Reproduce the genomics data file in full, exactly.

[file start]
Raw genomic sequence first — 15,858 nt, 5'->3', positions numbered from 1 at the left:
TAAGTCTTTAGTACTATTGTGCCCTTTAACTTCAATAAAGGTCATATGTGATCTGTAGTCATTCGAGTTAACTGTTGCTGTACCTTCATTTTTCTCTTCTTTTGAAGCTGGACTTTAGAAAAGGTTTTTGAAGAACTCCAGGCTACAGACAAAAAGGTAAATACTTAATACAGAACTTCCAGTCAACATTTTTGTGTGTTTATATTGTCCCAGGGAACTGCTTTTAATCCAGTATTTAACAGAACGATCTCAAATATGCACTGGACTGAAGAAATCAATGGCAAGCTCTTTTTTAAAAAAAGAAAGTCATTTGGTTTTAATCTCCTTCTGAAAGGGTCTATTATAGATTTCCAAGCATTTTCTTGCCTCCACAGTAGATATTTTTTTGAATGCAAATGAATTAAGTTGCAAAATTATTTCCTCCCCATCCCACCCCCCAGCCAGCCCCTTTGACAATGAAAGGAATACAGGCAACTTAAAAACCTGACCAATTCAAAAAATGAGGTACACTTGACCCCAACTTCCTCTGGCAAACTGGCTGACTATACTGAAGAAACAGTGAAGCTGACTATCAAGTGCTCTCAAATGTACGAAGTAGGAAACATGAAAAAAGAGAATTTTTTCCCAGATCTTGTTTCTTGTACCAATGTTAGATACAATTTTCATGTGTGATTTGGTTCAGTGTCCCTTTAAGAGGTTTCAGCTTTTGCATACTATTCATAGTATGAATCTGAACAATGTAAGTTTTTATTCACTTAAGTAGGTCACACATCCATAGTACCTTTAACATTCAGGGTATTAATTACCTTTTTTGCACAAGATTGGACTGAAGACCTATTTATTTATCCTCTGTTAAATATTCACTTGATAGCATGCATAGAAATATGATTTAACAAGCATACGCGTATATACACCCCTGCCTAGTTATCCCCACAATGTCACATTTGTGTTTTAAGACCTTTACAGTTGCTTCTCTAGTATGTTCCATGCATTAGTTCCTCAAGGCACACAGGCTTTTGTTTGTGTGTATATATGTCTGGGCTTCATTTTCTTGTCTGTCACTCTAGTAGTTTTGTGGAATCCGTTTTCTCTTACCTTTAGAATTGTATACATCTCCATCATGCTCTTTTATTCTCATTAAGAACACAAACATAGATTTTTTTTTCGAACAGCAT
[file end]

Raw genomic sequence first — 15,858 nt, 5'->3', positions numbered from 1 at the left:
TAAGTCTTTAGTACTATTGTGCCCTTTAACTTCAATAAAGGTCATATGTGATCTGTAGTCATTCGAGTTAACTGTTGCTGTACCTTCATTTTTCTCTTCTTTTGAAGCTGGACTTTAGAAAAGGTTTTTGAAGAACTCCAGGCTACAGACAAAAAGGTAAATACTTAATACAGAACTTCCAGTCAACATTTTTGTGTGTTTATATTGTCCCAGGGAACTGCTTTTAATCCAGTATTTAACAGAACGATCTCAAATATGCACTGGACTGAAGAAATCAATGGCAAGCTCTTTTTTAAAAAAAGAAAGTCATTTGGTTTTAATCTCCTTCTGAAAGGGTCTATTATAGATTTCCAAGCATTTTCTTGCCTCCACAGTAGATATTTTTTTGAATGCAAATGAATTAAGTTGCAAAATTATTTCCTCCCCATCCCACCCCCCAGCCAGCCCCTTTGACAATGAAAGGAATACAGGCAACTTAAAAACCTGACCAATTCAAAAAATGAGGTACACTTGACCCCAACTTCCTCTGGCAAACTGGCTGACTATACTGAAGAAACAGTGAAGCTGACTATCAAGTGCTCTCAAATGTACGAAGTAGGAAACATGAAAAAAGAGAATTTTTTCCCAGATCTTGTTTCTTGTACCAATGTTAGATACAATTTTCATGTGTGATTTGGTTCAGTGTCCCTTTAAGAGGTTTCAGCTTTTGCATACTATTCATAGTATGAATCTGAACAATGTAAGTTTTTATTCACTTAAGTAGGTCACACATCCATAGTACCTTTAACATTCAGGGTATTAATTACCTTTTTTGCACAAGATTGGACTGAAGACCTATTTATTTATCCTCTGTTAAATATTCACTTGATAGCATGCATAGAAATATGATTTAACAAGCATACGCGTATATACACCCCTGCCTAGTTATCCCCACAATGTCACATTTGTGTTTTAAGACCTTTACAGTTGCTTCTCTAGTATGTTCCATGCATTAGTTCCTCAAGGCACACAGGCTTTTGTTTGTGTGTATATATGTCTGGGCTTCATTTTCTTGTCTGTCACTCTAGTAGTTTTGTGGAATCCGTTTTCTCTTACCTTTAGAATTGTATACATCTCCATCATGCTCTTTTATTCTCATTAAGAACACAAACATAGATTTTTTTTTCGAACAGCAT